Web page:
Abstract 17169: Carotid Plaque Improves Discrimination and Reclassification of Cardiovascular Risk Prediction Models
Background: Ultrasound measured maximum intima-media thickness (IMT) of the internal carotid artery (ICA) is a measure of plaque. Its impact on performance of cardiovascular disease (CVD) risk prediction models as measured by improvement in discrimination and net reclassification is unknown.
Materials and methods: Standard CVD risk factors and maximum ICA IMT > 1.5 mm (plaque) were measured in 2946 members of the Framingham offspring cohort. CVD outcomes were evaluated for an average follow-up of 7.2 years. Two multivariate Cox-proportional hazards models were generated: one with standard risk factors and the other with standard risk factors plus plaque. Change in c-statistic and net reclassification improvement (NRI) of non-incident/incident cases with 3 and 4 risk categories were evaluated. Risk thresholds were 6% and 20% in the case of 3 categories and 5%, 10% and 20% in the case of 4 categories.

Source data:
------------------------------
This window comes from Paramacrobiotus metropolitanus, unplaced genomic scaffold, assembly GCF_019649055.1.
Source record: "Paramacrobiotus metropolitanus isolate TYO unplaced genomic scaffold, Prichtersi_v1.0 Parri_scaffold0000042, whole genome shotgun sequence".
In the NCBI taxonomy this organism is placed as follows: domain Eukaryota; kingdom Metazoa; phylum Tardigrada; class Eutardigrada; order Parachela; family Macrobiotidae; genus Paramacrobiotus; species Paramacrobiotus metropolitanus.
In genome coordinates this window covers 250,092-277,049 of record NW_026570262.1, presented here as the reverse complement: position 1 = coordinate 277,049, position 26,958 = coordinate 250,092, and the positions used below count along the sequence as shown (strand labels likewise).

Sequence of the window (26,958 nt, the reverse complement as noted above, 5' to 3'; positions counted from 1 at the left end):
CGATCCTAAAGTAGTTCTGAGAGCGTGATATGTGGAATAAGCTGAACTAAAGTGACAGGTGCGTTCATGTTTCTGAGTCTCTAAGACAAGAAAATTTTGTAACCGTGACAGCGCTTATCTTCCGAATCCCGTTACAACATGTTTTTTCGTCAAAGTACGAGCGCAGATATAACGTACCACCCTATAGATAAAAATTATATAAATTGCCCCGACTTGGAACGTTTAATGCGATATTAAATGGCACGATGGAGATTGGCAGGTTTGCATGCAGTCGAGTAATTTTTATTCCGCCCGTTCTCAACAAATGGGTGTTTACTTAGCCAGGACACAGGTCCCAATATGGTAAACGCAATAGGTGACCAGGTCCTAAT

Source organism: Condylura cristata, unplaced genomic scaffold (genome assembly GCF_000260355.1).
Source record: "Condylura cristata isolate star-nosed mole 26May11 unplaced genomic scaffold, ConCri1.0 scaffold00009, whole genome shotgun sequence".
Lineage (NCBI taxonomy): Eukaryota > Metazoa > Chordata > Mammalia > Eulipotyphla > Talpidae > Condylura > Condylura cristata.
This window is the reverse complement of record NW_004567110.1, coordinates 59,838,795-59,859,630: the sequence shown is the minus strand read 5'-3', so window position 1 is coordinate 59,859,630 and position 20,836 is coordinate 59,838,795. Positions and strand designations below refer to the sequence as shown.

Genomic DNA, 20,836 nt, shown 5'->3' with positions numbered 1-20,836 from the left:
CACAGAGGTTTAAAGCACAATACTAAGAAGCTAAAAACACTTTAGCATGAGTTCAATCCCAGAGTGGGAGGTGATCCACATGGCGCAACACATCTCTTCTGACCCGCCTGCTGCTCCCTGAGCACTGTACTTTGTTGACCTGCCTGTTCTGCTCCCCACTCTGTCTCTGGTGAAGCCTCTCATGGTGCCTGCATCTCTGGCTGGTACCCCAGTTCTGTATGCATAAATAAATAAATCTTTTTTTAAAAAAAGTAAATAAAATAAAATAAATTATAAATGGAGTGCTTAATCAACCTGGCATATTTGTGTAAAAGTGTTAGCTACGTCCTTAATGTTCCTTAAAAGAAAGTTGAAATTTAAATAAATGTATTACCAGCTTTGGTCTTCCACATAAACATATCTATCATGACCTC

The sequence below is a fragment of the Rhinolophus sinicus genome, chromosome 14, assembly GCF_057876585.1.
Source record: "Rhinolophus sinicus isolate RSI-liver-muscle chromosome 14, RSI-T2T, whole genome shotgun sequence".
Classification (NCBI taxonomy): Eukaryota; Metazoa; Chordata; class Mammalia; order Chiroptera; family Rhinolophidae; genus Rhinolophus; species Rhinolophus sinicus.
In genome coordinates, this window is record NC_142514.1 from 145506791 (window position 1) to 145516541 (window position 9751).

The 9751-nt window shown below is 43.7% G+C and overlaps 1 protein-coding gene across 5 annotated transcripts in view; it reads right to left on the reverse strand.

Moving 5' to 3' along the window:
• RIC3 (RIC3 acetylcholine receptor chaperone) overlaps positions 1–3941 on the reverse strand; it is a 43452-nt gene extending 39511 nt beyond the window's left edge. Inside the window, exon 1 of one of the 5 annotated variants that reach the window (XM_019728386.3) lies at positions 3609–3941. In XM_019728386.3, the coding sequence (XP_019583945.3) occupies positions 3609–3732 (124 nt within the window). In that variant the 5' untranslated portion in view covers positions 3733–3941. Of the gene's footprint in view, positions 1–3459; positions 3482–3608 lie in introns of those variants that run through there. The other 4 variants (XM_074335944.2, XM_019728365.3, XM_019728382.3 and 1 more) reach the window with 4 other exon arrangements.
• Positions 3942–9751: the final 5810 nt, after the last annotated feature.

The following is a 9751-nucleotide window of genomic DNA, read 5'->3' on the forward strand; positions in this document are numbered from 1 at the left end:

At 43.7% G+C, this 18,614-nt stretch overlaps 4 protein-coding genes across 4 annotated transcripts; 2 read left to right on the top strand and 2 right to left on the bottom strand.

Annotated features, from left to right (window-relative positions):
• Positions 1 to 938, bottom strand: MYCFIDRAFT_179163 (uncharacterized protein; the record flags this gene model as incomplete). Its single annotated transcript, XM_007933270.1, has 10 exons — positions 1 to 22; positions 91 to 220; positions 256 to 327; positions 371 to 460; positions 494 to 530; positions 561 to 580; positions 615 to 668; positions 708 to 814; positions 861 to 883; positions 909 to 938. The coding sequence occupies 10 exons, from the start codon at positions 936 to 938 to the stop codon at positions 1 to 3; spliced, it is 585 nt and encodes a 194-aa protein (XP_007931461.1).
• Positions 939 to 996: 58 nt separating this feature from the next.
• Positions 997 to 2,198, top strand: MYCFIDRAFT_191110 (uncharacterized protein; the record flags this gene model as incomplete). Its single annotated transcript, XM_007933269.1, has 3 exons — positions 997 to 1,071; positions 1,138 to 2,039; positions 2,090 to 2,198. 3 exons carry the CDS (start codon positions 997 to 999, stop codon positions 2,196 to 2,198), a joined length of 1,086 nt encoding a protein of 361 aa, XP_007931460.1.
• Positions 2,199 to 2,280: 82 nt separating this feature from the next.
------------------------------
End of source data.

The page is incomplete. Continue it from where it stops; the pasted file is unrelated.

Results: On follow-up, 297 CVD events occurred. The adjusted hazard ratio (HR) was 1.915 (95% CI: 1.485, 2.469) for those with plaque compared to those without. The standard risk factor model had a c-statistic of 0.748 (95% CI: 0.719, 0.776), increasing significantly (p = 0.02) to 0.761 (95% CI: 0.734, 0.789) with plaque added. NRI was significant when either 3 (NRI = 7.4%, p = 0.011, 4.2% in events, 3.1% in non-events; see table) or 4 (NRI = 8.2%, p = 0.014, 2.7% in events, 5.5% in non-events) categories were used.
Conclusion: Plaque, measured as maximum ICA IMT >1.5 mm, improves prediction of CVD and significantly reclassifies events and non-events, whether 3 or 4 risk score categories are used. Higher value when 4 categories are used suggests that increasing number of categories may lead to inflation of NRI.
- © 2010 by American Heart Association, Inc.